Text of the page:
The Irish in New York: Your guide to culture, history and more

Sick of the green beer, shamrock-adorned bros and douchiness that comes with St. Patty’s Day? Follow our primer and fete the Irish in New York like an adult.

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Illustration: Beibei Nie


Showing some Irish pride doesn’t mean you have to stumble around the St. Patrick’s Day Parade (Fifth Ave from 44th St to 79th St; Mon 17 at 11am; free) wearing a kiss me, i’m irish hat or bra or whatever. (Although we’re sure you look pretty cool in that getup and don’t want to dissuade you from flaunting your purchase.) As St. Patty’s Day proper (Mon 17) approaches, we’ve compiled some more, let’s say tasteful, ways to toast the Irish in New York City—all of which extend well beyond this weekend.

RECOMMENDED: Full guide to St. Patrick's Day in NYC

History
During the Potato Famine in the late 1840s, Irish families fled to NYC, flooding the infamous Five Points slum (the setting of Martin Scorsese’s Gangs of New York, now a part of Chinatown), among other Manhattan and Brooklyn enclaves—The Encyclopedia of New York City notes that in the mid-1800s, the Irish constituted more than a quarter of the population in both boroughs. Pay your respects to those lost during that tragedy at the Irish Hunger Memorial (southwest corner of North End Ave and River Terr; bpca.ny.gov; free), which features stones representing every county in Hibernia, as well as soil, plants and even a reassembled cottage from across the pond. For a remarkable, sobering glimpse into mid-1800s life, join the Irish Outsiders tour at the Tenement Museum (meet at 103 Orchard St between Broome and Delancey Sts; 212-982-8420, tenement.org; dates and times vary; $25, seniors and students $20). The trek takes you into the restored Lower East Side apartment of the Moores and details the Irish-Catholic family’s common-at-the-time woes such as infant death and “Irish Need Not Apply” hiring practices.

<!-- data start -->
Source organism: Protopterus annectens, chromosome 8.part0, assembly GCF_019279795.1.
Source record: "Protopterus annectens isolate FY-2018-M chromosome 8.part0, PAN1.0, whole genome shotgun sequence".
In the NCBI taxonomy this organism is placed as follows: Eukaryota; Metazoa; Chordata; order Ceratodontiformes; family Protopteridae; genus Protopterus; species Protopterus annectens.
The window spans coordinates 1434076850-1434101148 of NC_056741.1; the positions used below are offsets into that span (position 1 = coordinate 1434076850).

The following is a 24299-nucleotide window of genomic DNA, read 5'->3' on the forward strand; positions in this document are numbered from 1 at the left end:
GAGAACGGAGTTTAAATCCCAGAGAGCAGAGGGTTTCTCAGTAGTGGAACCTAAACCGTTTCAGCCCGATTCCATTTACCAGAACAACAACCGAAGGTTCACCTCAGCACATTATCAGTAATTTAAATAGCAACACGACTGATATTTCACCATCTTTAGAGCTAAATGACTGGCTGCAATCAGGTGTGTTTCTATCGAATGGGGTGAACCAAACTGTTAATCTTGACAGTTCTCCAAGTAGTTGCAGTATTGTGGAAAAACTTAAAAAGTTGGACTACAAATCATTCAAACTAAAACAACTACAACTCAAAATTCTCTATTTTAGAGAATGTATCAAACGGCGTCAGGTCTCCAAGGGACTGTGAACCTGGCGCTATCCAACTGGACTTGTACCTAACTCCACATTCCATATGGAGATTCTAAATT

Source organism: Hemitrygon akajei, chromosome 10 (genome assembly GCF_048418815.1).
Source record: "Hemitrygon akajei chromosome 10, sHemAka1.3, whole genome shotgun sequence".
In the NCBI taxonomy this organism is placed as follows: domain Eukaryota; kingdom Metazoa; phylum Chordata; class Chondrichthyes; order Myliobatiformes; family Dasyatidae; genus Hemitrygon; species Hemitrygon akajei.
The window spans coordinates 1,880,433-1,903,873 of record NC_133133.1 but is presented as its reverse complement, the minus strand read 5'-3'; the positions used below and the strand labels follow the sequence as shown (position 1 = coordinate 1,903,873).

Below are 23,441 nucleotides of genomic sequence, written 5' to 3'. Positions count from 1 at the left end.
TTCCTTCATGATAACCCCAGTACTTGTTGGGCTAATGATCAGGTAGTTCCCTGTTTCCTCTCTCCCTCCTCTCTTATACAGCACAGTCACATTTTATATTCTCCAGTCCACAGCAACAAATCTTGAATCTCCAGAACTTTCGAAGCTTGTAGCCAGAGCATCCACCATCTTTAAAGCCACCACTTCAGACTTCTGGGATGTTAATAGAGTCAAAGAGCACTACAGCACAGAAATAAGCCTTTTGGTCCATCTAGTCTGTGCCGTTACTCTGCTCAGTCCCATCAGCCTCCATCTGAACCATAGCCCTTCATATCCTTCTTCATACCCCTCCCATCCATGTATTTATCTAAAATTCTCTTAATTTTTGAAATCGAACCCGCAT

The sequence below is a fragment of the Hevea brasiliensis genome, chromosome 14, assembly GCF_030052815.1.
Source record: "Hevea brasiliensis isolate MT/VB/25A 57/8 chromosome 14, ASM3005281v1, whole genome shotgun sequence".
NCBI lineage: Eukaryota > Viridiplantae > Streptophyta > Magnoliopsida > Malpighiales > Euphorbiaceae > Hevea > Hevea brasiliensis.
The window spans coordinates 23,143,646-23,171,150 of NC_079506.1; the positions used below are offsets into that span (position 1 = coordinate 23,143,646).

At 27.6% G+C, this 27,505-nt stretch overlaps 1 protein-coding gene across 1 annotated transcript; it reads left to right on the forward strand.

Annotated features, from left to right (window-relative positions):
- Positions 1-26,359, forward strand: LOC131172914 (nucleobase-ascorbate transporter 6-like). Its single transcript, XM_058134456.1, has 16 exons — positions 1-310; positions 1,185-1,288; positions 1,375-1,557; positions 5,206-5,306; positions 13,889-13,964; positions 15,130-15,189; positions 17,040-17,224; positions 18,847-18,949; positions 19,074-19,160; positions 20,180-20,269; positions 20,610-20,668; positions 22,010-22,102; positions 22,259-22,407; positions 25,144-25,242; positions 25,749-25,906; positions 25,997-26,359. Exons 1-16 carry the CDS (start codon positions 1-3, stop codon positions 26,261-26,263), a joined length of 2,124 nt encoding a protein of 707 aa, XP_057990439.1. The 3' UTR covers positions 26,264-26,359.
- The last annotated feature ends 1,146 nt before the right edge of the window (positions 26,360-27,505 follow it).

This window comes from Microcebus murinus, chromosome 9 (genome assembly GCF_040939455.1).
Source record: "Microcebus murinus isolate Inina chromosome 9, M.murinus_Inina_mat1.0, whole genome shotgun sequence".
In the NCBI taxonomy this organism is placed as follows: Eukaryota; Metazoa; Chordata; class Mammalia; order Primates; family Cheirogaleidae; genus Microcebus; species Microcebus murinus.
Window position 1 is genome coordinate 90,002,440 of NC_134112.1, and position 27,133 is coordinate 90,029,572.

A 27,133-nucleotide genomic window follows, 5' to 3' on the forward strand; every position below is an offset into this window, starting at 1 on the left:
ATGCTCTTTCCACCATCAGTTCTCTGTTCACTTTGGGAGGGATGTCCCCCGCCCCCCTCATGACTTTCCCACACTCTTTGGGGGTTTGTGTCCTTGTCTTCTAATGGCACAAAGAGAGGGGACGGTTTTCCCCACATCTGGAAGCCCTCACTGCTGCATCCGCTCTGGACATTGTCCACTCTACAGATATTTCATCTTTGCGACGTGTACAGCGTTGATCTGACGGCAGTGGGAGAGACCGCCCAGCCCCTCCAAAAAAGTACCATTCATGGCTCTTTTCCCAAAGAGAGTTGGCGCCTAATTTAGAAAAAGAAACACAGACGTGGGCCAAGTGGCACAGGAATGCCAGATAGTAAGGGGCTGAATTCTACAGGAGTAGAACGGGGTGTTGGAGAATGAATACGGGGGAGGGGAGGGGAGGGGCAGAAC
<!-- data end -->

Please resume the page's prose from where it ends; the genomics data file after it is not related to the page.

Food, drink and sport
Yes, New York City has no shortage of “Irish” bars (nondescript, often cavernous sports bars with a dash of green paint and a vaguely Celtic name), but real-deal pubs are a little tougher to come by. Up in the Bronx, a borough that saw an influx of Irish immigrants in the early 1900s, duck into An Beal Bocht (445 W 238th St between Greystone and Waldo Aves, Bronx; 718-884-7127, anbealbochtcafe.com), a homey spot outfitted with framed photos, antiques and bric-a-brac from the old country. Inside, load up on a traditional Irish breakfast (sausages, bacon, beans, black and white pudding, eggs, toast, potatoes; $8–$12) and polish your meal off with a properly poured Guinness ($7). If you visit on the weekend, stop by Gaelic Park (northeast corner of Irwin Ave and W 240th St, Bronx; nycgovparks.org), a field just a stone’s throw east of the pub where locals take part in Gaelic football, hurling and other Irish sports.

Culture

The Irish immigrant experience in NYC has been documented in songs (the Pogues’ “Fairytale of New York”), films (In America) and books (Angela’s Ashes). But the biggest cultural import at the moment seems to be Irish theater, including Broadway’s Once (Bernard B. Jacobs Theatre, 242 W 45th St between Broadway and Eighth Ave; 212-239-6200, oncemusical.com; dates vary; $60–$157), based on the smash Dublin-set indie film. You can listen to non-musical-theater tunes at pubs (like the aforementioned An Beal Bocht), which often encourage impromptu acoustic jams. But for a solid bet, hit the bi-weekly Blarney Star Concert Series at NYU’s Glucksman Ireland House (1 Washington Mews between Fifth Ave and University Pl; 212-998-3950, irelandhouse.fas.nyu.edu; suggested donation $15, members and students free), which showcases Irish folk performers. A friendly tip: Leave those green beads from Sunday at home.


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